Superseded Officers: Handle them with Compassion
It is the saddest sight in any social gathering to find all superseded officers huddled together in a corner. They appear more comfortable interacting with each other, stay in the background and avoid intermingling with others, especially the senior officers. Their deportment, appearance and bearing show a discernible lack of zest. They go through the paces of a social evening in a detached manner. Apparently, supersession hits very hard.
In a command oriented army, supersession impacts the psyche of the affected officers immensely and becomes a traumatic experience for them and their families…
Search for recognition is one of the pursuits which all human beings indulge in and continuously strive for. Promotions and advancement in career are important aspects of their aspirations. It is more so in the army where rank fixes one’s place in the army’s hierarchy and is a conspicuous demonstration of an officer’s success in profession. Therefore, supersession hurts immensely and transforms personality overnight – many outgoing officers lose their ‘spark’, withdraw into their shell and become introverts.
Despite creation of additional appointments at the top, the manpower structure of the Indian army continues to be like a steep pyramid. Against the authorised strength of 46,500 officers, vacancies for generals and brigadiers are only 379 and 1088 respectively. It implies that the percentage of appointments of brigadier and above is a mere 3.2 percent. Most of the officers do not advance beyond the rank of colonel.
All service officers come through highly competitive examinations. Applicant to Post Ratio (APR) is a standard index used to indicate the number of candidates aspiring for the available posts through respective examinations. APR for the National Defence Academy varies between 450 and 500. As only one out of 450-500 candidates secures entry into NDA, it means that every selected candidate is brilliant and possesses necessary potential.
All cadets go through identical training and achieve the laid down standards before getting commissioned into the army. It proves that all young officers possess the same caliber at the start of their careers. As the steep pyramid-like structure provides limited promotional avenues, many officers fail to make to higher ranks. Many brilliant officers suffer due to the shortage of vacancies and retire as colonels.
Many brilliant officers suffer due to the shortage of vacancies and retire as colonels.
The system is reasonably fair and most officers gain promotions due to their own competence. However, there are many who benefit from regimental, caste and school affiliations. Parochialism and protégé-syndrome also influence promotions. In some cases, highly capable officers become victim of unfortunate circumstances or hostile environment; and they have no control over quirks of destiny.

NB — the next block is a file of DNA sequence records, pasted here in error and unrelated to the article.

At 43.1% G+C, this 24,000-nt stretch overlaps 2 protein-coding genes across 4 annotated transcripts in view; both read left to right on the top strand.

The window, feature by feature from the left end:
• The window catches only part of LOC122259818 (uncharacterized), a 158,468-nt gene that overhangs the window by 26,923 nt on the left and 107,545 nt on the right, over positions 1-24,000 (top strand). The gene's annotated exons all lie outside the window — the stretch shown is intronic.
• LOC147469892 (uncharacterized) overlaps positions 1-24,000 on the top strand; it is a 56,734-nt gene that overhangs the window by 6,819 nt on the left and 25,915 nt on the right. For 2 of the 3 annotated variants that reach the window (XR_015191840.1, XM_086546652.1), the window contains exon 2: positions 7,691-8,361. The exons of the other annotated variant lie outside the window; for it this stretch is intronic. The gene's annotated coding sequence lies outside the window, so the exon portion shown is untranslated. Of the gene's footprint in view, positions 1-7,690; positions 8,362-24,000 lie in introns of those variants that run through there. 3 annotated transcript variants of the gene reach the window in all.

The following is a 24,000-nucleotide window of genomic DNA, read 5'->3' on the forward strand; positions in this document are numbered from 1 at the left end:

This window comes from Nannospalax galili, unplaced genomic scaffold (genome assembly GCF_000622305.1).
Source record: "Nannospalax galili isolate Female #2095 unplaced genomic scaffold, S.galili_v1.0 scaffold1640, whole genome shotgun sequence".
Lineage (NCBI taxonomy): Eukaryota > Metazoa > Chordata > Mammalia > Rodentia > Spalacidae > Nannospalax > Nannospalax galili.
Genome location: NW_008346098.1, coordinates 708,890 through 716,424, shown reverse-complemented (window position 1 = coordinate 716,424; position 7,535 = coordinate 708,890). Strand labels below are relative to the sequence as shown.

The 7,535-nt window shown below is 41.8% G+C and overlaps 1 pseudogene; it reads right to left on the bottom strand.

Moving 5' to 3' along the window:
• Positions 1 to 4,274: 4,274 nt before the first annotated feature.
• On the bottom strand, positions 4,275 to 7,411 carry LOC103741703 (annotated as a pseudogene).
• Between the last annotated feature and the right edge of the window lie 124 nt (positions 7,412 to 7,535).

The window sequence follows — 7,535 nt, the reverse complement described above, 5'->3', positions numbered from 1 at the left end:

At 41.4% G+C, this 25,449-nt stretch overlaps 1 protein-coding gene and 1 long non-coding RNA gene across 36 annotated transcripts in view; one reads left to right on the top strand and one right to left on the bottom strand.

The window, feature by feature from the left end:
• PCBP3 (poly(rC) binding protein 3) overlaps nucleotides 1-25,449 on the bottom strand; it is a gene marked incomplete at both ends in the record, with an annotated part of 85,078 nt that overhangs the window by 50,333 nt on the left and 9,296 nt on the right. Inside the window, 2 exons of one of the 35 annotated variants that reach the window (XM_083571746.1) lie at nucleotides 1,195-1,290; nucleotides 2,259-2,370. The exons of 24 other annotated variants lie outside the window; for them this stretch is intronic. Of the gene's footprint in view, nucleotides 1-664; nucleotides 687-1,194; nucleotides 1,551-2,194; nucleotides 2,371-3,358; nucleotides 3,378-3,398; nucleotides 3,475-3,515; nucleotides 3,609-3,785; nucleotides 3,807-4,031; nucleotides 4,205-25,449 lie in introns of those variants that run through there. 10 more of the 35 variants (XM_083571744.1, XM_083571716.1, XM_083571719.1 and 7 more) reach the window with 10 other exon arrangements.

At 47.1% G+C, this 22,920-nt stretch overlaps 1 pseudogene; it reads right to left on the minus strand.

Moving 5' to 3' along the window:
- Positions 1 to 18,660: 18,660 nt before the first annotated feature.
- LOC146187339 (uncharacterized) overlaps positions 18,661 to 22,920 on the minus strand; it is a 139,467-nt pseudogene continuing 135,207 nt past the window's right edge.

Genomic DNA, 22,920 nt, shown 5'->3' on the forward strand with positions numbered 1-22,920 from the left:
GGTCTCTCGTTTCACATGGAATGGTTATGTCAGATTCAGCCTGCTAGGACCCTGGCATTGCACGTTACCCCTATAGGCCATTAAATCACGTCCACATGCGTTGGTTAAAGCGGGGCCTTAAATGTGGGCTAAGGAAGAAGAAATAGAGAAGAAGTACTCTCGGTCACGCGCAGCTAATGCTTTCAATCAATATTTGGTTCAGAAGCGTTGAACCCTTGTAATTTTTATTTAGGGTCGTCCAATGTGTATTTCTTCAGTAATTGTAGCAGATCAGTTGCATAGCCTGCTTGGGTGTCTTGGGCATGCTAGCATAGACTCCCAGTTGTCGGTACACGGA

Supersession in itself is quite distressing. The severity of shock becomes extremely painful in case of the officers who are confident of getting approved for the next rank. Being unprepared for such a prospect, the blow has a devastating effect on their persona. Perversity of the current system of annual performance appraisal is responsible for giving false hopes to the officers.
The annual performance report consists of two parts. The first part contains assessment of personal qualities and demonstrated performance. It is shown to the officer reported upon. The second part contains comments on his potential for promotion and is not shown to the assessed officer.
It is a very painful experience for the affected officers when they realise that their dedication to the organisation is considered suspect. Such an insulting treatment increases the hurt manifold…
Lacking moral courage and with a view to keep their officers in good humour, many assessing officers grade their subordinates at 8 points and above (on a scale of 1 to 9 points) in the first part. Secure in the knowledge that the officers reported upon would never learn about the contents of the second part, unscrupulous assessing officers mark them as unfit for promotion.
As the shown part invariably borders on ‘outstanding’ grade, the officers reported upon become certain of getting promoted. The news of their non-approval comes as a bolt from the blue and they get shell-shocked. They fail to understand as to why they have been overlooked despite their outstanding reports. As is natural, they feel wronged and lose faith in the fairness of the system. With very few exit options, they do not know how to cope up with the heartbreak.